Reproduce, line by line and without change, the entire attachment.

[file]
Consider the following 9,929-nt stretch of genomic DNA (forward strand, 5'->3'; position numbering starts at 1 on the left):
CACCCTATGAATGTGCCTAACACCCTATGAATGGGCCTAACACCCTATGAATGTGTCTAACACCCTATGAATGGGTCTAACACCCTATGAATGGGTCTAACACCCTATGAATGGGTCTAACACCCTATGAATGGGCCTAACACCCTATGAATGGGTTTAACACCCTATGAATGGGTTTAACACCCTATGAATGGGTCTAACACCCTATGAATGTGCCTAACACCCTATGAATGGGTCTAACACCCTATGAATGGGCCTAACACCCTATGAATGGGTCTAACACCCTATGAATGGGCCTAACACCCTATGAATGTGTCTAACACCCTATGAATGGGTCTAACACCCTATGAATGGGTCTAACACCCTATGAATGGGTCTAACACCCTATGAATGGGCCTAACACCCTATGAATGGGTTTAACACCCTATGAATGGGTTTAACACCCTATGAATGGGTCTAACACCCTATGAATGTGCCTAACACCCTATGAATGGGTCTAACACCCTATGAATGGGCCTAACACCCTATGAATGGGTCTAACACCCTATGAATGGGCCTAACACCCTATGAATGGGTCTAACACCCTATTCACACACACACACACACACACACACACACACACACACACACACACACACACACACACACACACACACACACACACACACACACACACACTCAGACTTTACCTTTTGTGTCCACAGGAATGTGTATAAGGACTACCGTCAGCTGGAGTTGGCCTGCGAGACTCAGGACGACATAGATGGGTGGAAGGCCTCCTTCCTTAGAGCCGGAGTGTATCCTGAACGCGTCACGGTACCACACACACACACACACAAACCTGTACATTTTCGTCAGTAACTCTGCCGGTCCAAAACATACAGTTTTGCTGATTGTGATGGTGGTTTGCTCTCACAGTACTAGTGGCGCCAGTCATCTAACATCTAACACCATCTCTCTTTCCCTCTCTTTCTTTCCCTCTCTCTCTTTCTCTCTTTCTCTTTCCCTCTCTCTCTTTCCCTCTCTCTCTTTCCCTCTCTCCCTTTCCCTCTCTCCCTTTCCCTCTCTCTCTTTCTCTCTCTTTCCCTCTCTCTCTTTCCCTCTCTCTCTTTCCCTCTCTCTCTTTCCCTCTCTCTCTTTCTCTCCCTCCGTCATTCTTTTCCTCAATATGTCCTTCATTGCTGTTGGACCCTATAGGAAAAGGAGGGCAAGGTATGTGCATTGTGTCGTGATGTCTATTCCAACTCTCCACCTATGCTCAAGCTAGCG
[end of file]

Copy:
Consider the following 9,929-nt stretch of genomic DNA (forward strand, 5'->3'; position numbering starts at 1 on the left):
CACCCTATGAATGTGCCTAACACCCTATGAATGGGCCTAACACCCTATGAATGTGTCTAACACCCTATGAATGGGTCTAACACCCTATGAATGGGTCTAACACCCTATGAATGGGTCTAACACCCTATGAATGGGCCTAACACCCTATGAATGGGTTTAACACCCTATGAATGGGTTTAACACCCTATGAATGGGTCTAACACCCTATGAATGTGCCTAACACCCTATGAATGGGTCTAACACCCTATGAATGGGCCTAACACCCTATGAATGGGTCTAACACCCTATGAATGGGCCTAACACCCTATGAATGTGTCTAACACCCTATGAATGGGTCTAACACCCTATGAATGGGTCTAACACCCTATGAATGGGTCTAACACCCTATGAATGGGCCTAACACCCTATGAATGGGTTTAACACCCTATGAATGGGTTTAACACCCTATGAATGGGTCTAACACCCTATGAATGTGCCTAACACCCTATGAATGGGTCTAACACCCTATGAATGGGCCTAACACCCTATGAATGGGTCTAACACCCTATGAATGGGCCTAACACCCTATGAATGGGTCTAACACCCTATTCACACACACACACACACACACACACACACACACACACACACACACACACACACACACACACACACACACACACACACACACACACACACTCAGACTTTACCTTTTGTGTCCACAGGAATGTGTATAAGGACTACCGTCAGCTGGAGTTGGCCTGCGAGACTCAGGACGACATAGATGGGTGGAAGGCCTCCTTCCTTAGAGCCGGAGTGTATCCTGAACGCGTCACGGTACCACACACACACACACACAAACCTGTACATTTTCGTCAGTAACTCTGCCGGTCCAAAACATACAGTTTTGCTGATTGTGATGGTGGTTTGCTCTCACAGTACTAGTGGCGCCAGTCATCTAACATCTAACACCATCTCTCTTTCCCTCTCTTTCTTTCCCTCTCTCTCTTTCTCTCTTTCTCTTTCCCTCTCTCTCTTTCCCTCTCTCTCTTTCCCTCTCTCCCTTTCCCTCTCTCCCTTTCCCTCTCTCTCTTTCTCTCTCTTTCCCTCTCTCTCTTTCCCTCTCTCTCTTTCCCTCTCTCTCTTTCCCTCTCTCTCTTTCTCTCCCTCCGTCATTCTTTTCCTCAATATGTCCTTCATTGCTGTTGGACCCTATAGGAAAAGGAGGGCAAGGTATGTGCATTGTGTCGTGATGTCTATTCCAACTCTCCACCTATGCTCAAGCTAGCG